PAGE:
EDIT x2 - Here is a discussion of the "bit of work". Suppose that $C = |T|$ is a manifold and $S = \partial C$ is a two-sphere. Then by Alexander's theorem $S$ bounds a ball $B \subset \RR^3$. We need to show that $B$ is equal to $C$. By the Jordan–Brouwer separation theorem there are two possibilities. Either $S$ separates $B$ from $C$ or it does not.

In the separating case form $M = B \cup C$. Thus $M$ is a compact three-manifold without boundary, embedded in $\RR^3$. This contradicts invariance of domain. See Corollary 2B.4 of Hatcher's Algebraic topology.

Suppose instead that $B$ and $C$ are on the same side of $S$. It follows that $C \subset B$. We must prove the opposite inclusion. Suppose that $p$ is a point of $B$. Let $r$ be any point of $S$ that is as close as possible to $p$. Let $I = [p,r]$ be the line segment from $p$ to $r$. So $I \subset B$. Order the points of $I$, from $p$, to $r$. Note that $r \in S$ so $r \in C$. Let $J = I \cap C$. Let $q = \inf J$. Since $C$ is a closed subset of $\RR^3$ the set $J$ is closed and thus $q$ lies in $C$. Since $C$ is a manifold there is a neighborhood $V \subset C$ so that $q \in V$. Show that $V \cap I$ is a neighborhood of $q$ in $I$. Thus $q = p$ and we are done.

I don't see how to do the second half with "invariance of domain" directly. I'll also remark that the "bit of work" has now been greatly expanded, and perhaps unnecessarily so. One is supposed to do this sort of thing once and then not worry about it ever again.

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I was aware of that, given that the OP asked about complexes in euclidean space, but since it was not clear that he knew what he wanted I gave a more general answer.... –  Igor Rivin Apr 25 '12 at 15:18
    
Can anything be said whether the conditions on Betti numbers of $T$ and $T'$ (see original post) guarantee that $T$ is homeomorphic to a ball? –  IL. Apr 25 '12 at 21:38
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Would you please give an example of finite tetrahedral complex $T$ embedded in $R\mathbb{R}^3$ such that $|\partial T|$ is homeomorphic to a 2-sphere, but $|T|$ is not homeomorphic to a 3d ball? If this example is written in some textbook, reference will be just fine. –  IL. Apr 26 '12 at 1:24
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IL - regarding your first comment: I'd rather not think about $T'$ as I'm positive that checking my conditions is simpler to code and faster to boot -- not just linear, but linear with little overhead. Regarding your second comment: I think that you are correct here. That is, if $|\partial T|$ is homeomorphic to a two-sphere then $|T|$ is a manifold. (When this holds, $\partial |T|$ is homeomorphic to $|\partial T|$, which is nice.) –  Sam Nead Apr 27 '12 at 12:20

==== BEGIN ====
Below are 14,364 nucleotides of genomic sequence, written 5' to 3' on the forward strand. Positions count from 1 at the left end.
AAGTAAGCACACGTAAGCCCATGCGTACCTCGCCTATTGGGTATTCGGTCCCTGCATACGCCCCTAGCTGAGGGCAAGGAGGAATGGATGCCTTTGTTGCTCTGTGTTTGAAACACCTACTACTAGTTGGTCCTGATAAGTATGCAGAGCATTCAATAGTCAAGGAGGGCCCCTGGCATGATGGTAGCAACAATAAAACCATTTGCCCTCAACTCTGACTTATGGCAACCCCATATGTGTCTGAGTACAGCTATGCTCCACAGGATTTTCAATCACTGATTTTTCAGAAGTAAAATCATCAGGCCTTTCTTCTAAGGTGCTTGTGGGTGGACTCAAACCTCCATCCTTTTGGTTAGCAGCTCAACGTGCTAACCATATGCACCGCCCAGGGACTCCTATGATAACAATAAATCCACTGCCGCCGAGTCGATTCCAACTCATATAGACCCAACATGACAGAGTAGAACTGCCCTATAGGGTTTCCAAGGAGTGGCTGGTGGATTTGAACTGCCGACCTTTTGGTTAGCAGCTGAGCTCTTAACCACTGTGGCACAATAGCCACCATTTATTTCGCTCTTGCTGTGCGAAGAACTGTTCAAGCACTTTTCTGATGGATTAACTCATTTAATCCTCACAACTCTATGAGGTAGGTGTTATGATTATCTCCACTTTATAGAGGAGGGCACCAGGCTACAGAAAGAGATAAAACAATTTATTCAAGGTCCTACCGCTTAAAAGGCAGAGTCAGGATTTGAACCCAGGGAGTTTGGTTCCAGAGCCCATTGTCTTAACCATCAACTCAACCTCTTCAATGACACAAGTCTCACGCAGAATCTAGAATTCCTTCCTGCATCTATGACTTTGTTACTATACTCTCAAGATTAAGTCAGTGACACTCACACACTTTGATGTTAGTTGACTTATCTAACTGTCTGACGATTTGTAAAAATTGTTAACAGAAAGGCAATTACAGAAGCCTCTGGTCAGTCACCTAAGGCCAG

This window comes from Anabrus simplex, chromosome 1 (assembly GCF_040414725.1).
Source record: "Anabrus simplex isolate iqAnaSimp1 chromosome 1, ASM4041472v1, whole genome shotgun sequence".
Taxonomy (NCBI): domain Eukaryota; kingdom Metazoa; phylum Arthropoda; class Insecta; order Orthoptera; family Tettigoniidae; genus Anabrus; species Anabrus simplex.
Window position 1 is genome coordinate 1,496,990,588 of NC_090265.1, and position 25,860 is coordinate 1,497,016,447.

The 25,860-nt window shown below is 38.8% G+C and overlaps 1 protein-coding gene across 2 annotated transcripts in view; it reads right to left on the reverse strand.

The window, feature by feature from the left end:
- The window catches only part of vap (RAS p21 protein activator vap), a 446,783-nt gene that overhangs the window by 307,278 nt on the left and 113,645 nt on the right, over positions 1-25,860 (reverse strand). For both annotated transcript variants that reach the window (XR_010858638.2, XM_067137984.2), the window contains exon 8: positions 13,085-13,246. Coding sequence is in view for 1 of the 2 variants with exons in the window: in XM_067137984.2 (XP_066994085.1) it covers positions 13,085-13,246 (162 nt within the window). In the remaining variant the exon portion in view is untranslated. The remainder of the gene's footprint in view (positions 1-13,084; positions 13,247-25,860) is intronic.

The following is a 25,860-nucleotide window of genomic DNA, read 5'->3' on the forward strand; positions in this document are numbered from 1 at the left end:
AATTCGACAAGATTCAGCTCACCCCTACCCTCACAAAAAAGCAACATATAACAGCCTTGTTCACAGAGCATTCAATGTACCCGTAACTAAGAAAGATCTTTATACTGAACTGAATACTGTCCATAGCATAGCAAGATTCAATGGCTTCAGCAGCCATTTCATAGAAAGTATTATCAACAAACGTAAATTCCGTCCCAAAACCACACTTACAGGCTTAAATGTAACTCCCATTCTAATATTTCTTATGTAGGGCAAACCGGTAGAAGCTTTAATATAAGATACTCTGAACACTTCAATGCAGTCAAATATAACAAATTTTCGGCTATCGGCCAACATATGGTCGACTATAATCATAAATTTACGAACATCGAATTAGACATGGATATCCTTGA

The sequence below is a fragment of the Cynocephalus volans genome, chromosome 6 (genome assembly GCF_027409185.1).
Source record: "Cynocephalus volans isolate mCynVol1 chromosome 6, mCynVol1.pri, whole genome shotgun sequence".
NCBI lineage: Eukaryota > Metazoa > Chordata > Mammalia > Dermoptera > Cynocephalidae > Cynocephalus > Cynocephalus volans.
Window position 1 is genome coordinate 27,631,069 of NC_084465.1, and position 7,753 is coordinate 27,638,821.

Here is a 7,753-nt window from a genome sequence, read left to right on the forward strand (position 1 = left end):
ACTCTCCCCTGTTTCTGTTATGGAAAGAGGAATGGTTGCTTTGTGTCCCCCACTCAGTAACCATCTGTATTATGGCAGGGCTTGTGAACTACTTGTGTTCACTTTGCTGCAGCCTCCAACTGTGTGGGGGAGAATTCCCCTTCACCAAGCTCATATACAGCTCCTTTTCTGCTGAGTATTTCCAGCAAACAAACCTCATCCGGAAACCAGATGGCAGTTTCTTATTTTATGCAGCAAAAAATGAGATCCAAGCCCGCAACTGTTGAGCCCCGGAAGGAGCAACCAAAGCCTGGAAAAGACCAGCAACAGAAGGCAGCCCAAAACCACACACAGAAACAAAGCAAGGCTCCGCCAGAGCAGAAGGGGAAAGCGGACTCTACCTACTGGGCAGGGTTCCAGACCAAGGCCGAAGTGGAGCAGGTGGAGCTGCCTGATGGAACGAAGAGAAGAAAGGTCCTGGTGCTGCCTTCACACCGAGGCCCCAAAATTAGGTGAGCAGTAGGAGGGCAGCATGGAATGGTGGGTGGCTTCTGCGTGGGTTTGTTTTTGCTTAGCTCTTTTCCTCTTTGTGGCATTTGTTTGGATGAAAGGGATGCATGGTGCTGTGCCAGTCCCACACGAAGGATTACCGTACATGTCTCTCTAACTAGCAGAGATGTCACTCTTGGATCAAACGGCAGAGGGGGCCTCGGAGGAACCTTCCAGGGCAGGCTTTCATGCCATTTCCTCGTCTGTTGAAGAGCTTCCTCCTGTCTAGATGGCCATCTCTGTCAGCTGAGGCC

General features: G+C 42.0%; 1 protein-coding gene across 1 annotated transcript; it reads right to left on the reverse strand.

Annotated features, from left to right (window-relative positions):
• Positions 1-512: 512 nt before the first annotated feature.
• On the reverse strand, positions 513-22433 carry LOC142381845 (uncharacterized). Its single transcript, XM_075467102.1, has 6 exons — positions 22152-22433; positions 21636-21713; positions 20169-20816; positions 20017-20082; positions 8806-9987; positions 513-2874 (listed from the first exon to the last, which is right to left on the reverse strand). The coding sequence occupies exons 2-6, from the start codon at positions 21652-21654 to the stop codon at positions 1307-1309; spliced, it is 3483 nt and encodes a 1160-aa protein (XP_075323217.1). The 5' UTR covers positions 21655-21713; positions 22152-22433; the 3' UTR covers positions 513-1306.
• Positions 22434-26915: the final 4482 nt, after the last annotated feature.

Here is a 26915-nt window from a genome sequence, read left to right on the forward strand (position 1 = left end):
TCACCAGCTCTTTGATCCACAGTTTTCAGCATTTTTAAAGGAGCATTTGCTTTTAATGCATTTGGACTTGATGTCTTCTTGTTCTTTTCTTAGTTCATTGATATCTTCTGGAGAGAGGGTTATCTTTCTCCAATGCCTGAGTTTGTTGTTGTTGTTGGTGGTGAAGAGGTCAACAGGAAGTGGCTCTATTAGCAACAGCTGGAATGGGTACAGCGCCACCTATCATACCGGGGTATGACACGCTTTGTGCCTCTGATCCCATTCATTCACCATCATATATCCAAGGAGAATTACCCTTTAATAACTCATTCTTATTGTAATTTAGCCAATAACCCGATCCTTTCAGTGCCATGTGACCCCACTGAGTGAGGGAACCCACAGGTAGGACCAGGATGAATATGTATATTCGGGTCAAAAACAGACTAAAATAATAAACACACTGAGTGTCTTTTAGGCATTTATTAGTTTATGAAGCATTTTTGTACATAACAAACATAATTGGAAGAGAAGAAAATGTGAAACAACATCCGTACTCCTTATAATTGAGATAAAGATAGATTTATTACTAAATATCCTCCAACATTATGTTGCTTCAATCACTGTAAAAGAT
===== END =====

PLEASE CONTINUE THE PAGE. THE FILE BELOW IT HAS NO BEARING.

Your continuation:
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IL - regarding your third comment - I don't think such an example exists. See above. Regarding your fourth comment - I don't think such assumptions are needed. The problem is reduced to deciding if a given two-complex $Q$ is a sphere. First check that $Q$ is connected. Next check if $|Q|$ is a surface without boundary by checking that all vertex links are connected and are each circles. Finally check that the Euler characteristic $\chi(|Q|)$ is two, using the usual formula. –  Sam Nead Apr 27 '12 at 12:32

First you check that your complex is a PL manifold with boundary (this is easy, the hardest part is checking that the links of interior vertices are 2-spheres (which is an euler characteristic argument. Then, as @Anton suggests, you can attach a ball along the boundary and check that the resulting thing is $S^3.$ Checking that the fundamental group is trivial is not the way to do this, unless you can wait for a couple of millenia.On the other hand, in this paper Saul Schleimer shows that sphere recognition is in NP, which is pretty darn good. On another hand, your examples show that you are a novice in the ways of topology, so you might want to read a book (e.g., Rourke and Sanderson's PL topology book, followed by Hempel's or Jaco's three-manifold texts, or Hatcher's 3-manifold notes), before trying any of the above.

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I second the suggestion about texts, especially regarding Hatcher's notes. –  Sam Nead Apr 25 '12 at 11:30